Katana: One of the most exquisite swords ever made in history, and one of the deadliest, capable of cleaving through a human being. The Katana is the symbol of a samurai warrior (Bushi). Any who carry this weapon is expected to know how to use it. It is a sacred weapon; peasants and eta are not allowed to touch it on pain of death. The Katana represents the samurai’s duty to protect his lord, and also represents the bushi’s soul.

Kyuden: Castle.

Lord: A samurai’s lord is his master, and a lord is anyone who is in authority over territory, or given authority by the Empress. One’s lord could be the governor of a province, a commanding officer, a bureaucrat, a family daimyo, clan champion, or even, someday, you may answer only to the Empress herself.

Magistrate: A magistrate is a law enforcement officer, either for a clan or the Empire-at-large. They pursue criminals, investigate crimes, issue travel permits, and decide cases as they are presented to them in lieu of a lord as the circumstances may dictate.

Maho: Blood magic.

Ruby Champion: The master sensei of the Emerald Dojo, where Emerald Magistrates and their assistants are trained.

Sadane: This is the courtly game of veiled insults. In a world where an insult could get one killed, or even start wars, the Rokugani often employ the indirect sleight against their adversaries that has become something of a game courtiers play. In Sadane, the trick is to make a statement in such a way that it could easily not be perceived as an insult. An example would be to comment to an adversary that it’s an interesting scent she is wearing. It may be perceived as a compliment, but in truth you are not saying so, and are calling to attention her taste in such perfume. Entire conversations are conducted in this way.

Seppuku: A traditional form of ritual suicide practiced only by samurai. A second stands over the samurai, who is kneeling on a tatami mat. As a formality, he may wear white, which is symbolic of death in Rokugan. He offers up a final poem, more often a death haiku, and then proceeds to purify his wakizashi with water. The second purifies his katana with water as well. Then, the samurai wraps his wakizashi in paper, to catch the blood, and he then stabs himself in the belly, where it is believed the soul resides. He makes three cuts, the first across his belly, the second upwards at an angle, and the last across again. He must not cry out in pain. The second is there to dispatch the samurai by decapitating him to prevent him from crying out, often before he can complete the cuts. This is a means of saving the samurai’s personal and family honor.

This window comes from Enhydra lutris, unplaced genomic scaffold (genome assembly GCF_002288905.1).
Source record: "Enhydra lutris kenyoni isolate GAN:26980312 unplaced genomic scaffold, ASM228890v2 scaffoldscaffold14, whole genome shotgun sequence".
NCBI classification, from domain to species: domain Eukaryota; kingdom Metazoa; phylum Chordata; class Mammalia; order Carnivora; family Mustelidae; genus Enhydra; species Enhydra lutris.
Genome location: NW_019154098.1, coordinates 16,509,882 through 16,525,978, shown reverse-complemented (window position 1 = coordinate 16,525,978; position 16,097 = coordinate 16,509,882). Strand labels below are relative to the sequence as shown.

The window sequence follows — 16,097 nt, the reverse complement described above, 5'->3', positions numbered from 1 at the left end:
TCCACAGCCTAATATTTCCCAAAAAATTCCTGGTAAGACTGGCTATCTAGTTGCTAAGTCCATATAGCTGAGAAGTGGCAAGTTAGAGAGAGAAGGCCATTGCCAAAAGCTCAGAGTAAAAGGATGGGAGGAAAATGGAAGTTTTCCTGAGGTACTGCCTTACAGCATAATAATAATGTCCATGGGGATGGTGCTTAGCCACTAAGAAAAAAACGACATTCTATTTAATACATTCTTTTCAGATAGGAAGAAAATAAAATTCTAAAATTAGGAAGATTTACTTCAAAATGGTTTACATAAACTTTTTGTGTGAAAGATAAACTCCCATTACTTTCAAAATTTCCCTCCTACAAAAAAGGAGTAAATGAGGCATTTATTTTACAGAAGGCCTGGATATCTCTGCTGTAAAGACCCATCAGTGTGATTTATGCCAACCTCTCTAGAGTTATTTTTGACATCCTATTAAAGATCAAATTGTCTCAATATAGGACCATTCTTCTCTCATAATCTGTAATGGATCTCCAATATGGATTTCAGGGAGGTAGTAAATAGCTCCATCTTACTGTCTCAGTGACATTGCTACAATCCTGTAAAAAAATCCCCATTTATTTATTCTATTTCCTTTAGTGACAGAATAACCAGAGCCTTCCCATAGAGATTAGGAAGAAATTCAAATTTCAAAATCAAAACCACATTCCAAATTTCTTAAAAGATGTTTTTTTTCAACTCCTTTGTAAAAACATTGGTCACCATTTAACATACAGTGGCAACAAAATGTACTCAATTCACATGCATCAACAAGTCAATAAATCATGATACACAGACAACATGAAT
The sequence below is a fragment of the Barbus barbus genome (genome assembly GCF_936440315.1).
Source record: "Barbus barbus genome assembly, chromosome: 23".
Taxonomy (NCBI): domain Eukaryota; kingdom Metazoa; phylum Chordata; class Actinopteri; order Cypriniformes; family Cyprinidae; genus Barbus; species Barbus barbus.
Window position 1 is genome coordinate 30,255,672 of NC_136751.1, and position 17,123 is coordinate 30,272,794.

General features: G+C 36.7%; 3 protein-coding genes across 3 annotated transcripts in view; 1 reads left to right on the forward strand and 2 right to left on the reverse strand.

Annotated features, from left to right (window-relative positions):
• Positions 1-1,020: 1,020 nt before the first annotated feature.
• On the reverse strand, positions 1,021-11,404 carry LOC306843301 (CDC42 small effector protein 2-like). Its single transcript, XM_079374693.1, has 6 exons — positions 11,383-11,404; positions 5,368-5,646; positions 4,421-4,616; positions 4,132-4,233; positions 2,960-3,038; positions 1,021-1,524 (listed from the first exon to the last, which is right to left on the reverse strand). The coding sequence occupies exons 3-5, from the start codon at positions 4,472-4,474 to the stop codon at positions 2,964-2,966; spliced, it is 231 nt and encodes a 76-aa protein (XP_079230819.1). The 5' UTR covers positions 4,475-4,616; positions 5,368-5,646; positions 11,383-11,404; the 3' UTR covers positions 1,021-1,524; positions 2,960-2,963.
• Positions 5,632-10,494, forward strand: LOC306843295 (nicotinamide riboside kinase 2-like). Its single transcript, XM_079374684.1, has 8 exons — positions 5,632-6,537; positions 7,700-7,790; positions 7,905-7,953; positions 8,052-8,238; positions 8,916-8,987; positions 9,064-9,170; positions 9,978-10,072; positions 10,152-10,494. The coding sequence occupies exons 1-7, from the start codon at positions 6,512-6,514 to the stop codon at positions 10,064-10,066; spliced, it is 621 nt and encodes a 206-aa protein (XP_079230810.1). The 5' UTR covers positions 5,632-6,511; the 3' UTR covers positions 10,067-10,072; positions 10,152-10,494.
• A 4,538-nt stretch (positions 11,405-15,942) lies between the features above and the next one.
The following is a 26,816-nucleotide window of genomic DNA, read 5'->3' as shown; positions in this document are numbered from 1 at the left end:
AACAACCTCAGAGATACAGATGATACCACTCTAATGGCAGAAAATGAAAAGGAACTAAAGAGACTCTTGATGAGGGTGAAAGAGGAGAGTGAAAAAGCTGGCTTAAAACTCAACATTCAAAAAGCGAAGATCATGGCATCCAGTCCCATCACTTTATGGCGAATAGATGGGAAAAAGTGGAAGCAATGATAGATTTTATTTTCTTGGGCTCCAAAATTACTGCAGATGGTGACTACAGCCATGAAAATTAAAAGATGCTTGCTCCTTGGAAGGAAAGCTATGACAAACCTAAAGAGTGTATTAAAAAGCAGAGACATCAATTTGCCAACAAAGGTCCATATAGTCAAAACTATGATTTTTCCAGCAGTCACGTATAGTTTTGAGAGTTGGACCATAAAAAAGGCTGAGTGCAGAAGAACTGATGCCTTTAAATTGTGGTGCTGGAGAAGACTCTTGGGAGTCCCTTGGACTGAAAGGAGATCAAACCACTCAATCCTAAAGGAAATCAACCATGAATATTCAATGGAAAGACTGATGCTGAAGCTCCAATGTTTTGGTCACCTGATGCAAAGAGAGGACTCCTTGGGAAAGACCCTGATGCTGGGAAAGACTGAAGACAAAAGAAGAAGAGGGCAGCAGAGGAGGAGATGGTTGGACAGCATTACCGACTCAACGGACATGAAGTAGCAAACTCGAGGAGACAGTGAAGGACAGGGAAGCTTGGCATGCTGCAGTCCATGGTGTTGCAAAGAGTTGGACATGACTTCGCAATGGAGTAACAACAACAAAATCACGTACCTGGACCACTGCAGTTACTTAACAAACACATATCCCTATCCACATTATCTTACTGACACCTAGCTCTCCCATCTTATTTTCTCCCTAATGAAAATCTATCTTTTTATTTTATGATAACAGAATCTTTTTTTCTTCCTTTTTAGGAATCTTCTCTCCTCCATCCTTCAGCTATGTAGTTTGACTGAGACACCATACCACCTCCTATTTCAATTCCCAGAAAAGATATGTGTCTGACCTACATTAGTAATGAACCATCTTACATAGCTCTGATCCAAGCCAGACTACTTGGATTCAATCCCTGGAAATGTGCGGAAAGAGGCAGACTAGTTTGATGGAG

Shogun: Chief of all Military Operations in Rokguan. This office was first proposed by the military strategist Sun Tao more than 1,000 years prior, but only recently was filled, especially during the Destroyer War.

Shugenja: Priest/Wizards. These are samurai that possess the innate talent to listen and communicate with the spirits around them in order to perform various effects, particularly the elemental spirits of nature, based on the five elemental rings Air, Earth, Fire, Water, and Void.

Topaz Champion: The Topaz Championship is awarded to the best new samurai to win at the tournament in Tsuma, in Kakita Provinces in Crane territory. It is a high honor; the Topaz Champion gets an exquisite set of armor, is invited to attend the Emperor’s Winter Court, and will likely get some prestigious position as a result, often within his own clan or within the auspices of the Emperor or another Jeweled Champion. This award lasts a year until the next Topaz Tournament in Tsuma, hence it is also known as the Rookie of the year award.

Wakizashi: The shorter sword that is both the symbol of the samurai caste and the duty a samurai has. Where the Katana is used to defend one’s lord, the Wakizashi is used to defend one’s Honor through the act of seppuku. Like the Katana, the Wakizashi is a revered weapon; no peasant may touch this weapon upon pain of death.

Glossary

Honor and Steel mjglanville